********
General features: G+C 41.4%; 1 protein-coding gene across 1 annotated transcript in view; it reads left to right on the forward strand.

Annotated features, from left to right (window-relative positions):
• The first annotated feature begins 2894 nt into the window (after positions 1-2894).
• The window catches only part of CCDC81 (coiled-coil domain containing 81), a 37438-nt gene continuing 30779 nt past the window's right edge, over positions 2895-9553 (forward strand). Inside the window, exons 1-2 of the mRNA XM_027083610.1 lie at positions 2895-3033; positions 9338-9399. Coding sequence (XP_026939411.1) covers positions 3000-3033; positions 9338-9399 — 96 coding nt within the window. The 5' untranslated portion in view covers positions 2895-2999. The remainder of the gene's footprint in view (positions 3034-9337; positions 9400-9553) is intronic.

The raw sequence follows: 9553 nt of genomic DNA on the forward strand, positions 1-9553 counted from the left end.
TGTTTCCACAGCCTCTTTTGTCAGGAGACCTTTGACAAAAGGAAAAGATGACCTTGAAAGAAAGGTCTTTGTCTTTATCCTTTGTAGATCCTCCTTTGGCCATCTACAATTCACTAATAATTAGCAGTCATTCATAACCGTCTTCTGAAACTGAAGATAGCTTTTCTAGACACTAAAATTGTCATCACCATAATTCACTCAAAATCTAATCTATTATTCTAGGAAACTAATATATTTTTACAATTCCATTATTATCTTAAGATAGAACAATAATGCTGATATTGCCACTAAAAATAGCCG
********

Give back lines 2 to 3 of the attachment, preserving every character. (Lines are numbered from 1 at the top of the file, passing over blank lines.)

Annotated features, from left to right (window-relative positions):
• The first annotated feature begins 2894 nt into the window (after positions 1-2894).